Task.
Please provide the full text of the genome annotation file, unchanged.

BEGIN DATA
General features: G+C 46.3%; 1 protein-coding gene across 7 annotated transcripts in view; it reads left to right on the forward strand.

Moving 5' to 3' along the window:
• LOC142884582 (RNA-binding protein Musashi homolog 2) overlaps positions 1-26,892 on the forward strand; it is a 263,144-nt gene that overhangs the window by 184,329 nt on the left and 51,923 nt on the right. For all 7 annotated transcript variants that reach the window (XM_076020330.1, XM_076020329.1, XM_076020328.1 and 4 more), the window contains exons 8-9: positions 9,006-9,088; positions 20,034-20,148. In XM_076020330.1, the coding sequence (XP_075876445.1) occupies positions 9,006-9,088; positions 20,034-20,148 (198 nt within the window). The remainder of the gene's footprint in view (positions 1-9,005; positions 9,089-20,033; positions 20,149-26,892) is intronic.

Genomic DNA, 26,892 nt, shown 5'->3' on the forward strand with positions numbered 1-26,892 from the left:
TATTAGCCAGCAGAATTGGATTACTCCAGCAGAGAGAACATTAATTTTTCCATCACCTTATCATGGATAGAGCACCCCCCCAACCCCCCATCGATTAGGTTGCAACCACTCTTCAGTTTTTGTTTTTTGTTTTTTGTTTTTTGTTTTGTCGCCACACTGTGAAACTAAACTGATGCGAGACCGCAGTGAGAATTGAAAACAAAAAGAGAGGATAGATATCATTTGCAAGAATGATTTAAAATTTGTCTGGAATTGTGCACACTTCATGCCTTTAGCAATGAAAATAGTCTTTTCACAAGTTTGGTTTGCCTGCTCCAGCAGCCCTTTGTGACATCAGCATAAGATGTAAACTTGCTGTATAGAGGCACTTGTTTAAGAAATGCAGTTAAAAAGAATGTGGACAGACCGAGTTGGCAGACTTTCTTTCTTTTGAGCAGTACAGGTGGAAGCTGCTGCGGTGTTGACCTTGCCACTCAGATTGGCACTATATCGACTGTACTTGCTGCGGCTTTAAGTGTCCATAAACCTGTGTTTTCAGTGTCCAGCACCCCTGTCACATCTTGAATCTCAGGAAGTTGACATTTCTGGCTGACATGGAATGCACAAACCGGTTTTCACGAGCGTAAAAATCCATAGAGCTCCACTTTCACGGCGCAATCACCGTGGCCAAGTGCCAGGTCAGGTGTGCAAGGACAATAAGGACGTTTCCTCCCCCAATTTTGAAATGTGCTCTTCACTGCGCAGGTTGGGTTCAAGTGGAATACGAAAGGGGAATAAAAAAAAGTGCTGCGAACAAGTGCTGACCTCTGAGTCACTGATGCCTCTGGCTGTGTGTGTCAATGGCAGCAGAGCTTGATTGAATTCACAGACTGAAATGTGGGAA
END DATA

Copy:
General features: G+C 46.3%; 1 protein-coding gene across 7 annotated transcripts in view; it reads left to right on the forward strand.

Moving 5' to 3' along the window:
• LOC142884582 (RNA-binding protein Musashi homolog 2) overlaps positions 1-26,892 on the forward strand; it is a 263,144-nt gene that overhangs the window by 184,329 nt on the left and 51,923 nt on the right. For all 7 annotated transcript variants that reach the window (XM_076020330.1, XM_076020329.1, XM_076020328.1 and 4 more), the window contains exons 8-9: positions 9,006-9,088; positions 20,034-20,148. In XM_076020330.1, the coding sequence (XP_075876445.1) occupies positions 9,006-9,088; positions 20,034-20,148 (198 nt within the window). The remainder of the gene's footprint in view (positions 1-9,005; positions 9,089-20,033; positions 20,149-26,892) is intronic.

Genomic DNA, 26,892 nt, shown 5'->3' on the forward strand with positions numbered 1-26,892 from the left:
TATTAGCCAGCAGAATTGGATTACTCCAGCAGAGAGAACATTAATTTTTCCATCACCTTATCATGGATAGAGCACCCCCCCAACCCCCCATCGATTAGGTTGCAACCACTCTTCAGTTTTTGTTTTTTGTTTTTTGTTTTTTGTTTTGTCGCCACACTGTGAAACTAAACTGATGCGAGACCGCAGTGAGAATTGAAAACAAAAAGAGAGGATAGATATCATTTGCAAGAATGATTTAAAATTTGTCTGGAATTGTGCACACTTCATGCCTTTAGCAATGAAAATAGTCTTTTCACAAGTTTGGTTTGCCTGCTCCAGCAGCCCTTTGTGACATCAGCATAAGATGTAAACTTGCTGTATAGAGGCACTTGTTTAAGAAATGCAGTTAAAAAGAATGTGGACAGACCGAGTTGGCAGACTTTCTTTCTTTTGAGCAGTACAGGTGGAAGCTGCTGCGGTGTTGACCTTGCCACTCAGATTGGCACTATATCGACTGTACTTGCTGCGGCTTTAAGTGTCCATAAACCTGTGTTTTCAGTGTCCAGCACCCCTGTCACATCTTGAATCTCAGGAAGTTGACATTTCTGGCTGACATGGAATGCACAAACCGGTTTTCACGAGCGTAAAAATCCATAGAGCTCCACTTTCACGGCGCAATCACCGTGGCCAAGTGCCAGGTCAGGTGTGCAAGGACAATAAGGACGTTTCCTCCCCCAATTTTGAAATGTGCTCTTCACTGCGCAGGTTGGGTTCAAGTGGAATACGAAAGGGGAATAAAAAAAAGTGCTGCGAACAAGTGCTGACCTCTGAGTCACTGATGCCTCTGGCTGTGTGTGTCAATGGCAGCAGAGCTTGATTGAATTCACAGACTGAAATGTGGGAA